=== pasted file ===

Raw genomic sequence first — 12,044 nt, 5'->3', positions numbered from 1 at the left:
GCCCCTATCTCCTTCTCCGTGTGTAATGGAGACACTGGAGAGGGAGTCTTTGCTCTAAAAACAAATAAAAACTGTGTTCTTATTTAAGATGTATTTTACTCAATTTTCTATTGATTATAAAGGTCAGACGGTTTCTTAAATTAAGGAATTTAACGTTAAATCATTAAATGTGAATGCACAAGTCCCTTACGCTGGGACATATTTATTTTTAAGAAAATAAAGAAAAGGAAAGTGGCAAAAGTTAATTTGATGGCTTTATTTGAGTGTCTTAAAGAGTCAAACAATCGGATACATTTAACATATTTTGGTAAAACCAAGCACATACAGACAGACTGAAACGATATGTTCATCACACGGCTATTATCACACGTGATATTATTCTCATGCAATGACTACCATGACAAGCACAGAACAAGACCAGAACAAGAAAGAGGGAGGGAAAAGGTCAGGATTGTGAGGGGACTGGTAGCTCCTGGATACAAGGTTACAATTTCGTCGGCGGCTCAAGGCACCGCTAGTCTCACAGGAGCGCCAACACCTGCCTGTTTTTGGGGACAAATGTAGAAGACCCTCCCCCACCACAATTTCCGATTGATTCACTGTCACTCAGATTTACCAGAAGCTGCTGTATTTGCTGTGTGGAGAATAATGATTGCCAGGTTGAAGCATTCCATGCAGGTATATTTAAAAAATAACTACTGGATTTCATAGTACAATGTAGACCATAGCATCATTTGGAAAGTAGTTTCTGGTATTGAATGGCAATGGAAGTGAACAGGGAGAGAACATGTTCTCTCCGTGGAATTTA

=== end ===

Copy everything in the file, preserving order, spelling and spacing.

Raw genomic sequence first — 12,044 nt, 5'->3', positions numbered from 1 at the left:
GCCCCTATCTCCTTCTCCGTGTGTAATGGAGACACTGGAGAGGGAGTCTTTGCTCTAAAAACAAATAAAAACTGTGTTCTTATTTAAGATGTATTTTACTCAATTTTCTATTGATTATAAAGGTCAGACGGTTTCTTAAATTAAGGAATTTAACGTTAAATCATTAAATGTGAATGCACAAGTCCCTTACGCTGGGACATATTTATTTTTAAGAAAATAAAGAAAAGGAAAGTGGCAAAAGTTAATTTGATGGCTTTATTTGAGTGTCTTAAAGAGTCAAACAATCGGATACATTTAACATATTTTGGTAAAACCAAGCACATACAGACAGACTGAAACGATATGTTCATCACACGGCTATTATCACACGTGATATTATTCTCATGCAATGACTACCATGACAAGCACAGAACAAGACCAGAACAAGAAAGAGGGAGGGAAAAGGTCAGGATTGTGAGGGGACTGGTAGCTCCTGGATACAAGGTTACAATTTCGTCGGCGGCTCAAGGCACCGCTAGTCTCACAGGAGCGCCAACACCTGCCTGTTTTTGGGGACAAATGTAGAAGACCCTCCCCCACCACAATTTCCGATTGATTCACTGTCACTCAGATTTACCAGAAGCTGCTGTATTTGCTGTGTGGAGAATAATGATTGCCAGGTTGAAGCATTCCATGCAGGTATATTTAAAAAATAACTACTGGATTTCATAGTACAATGTAGACCATAGCATCATTTGGAAAGTAGTTTCTGGTATTGAATGGCAATGGAAGTGAACAGGGAGAGAACATGTTCTCTCCGTGGAATTTA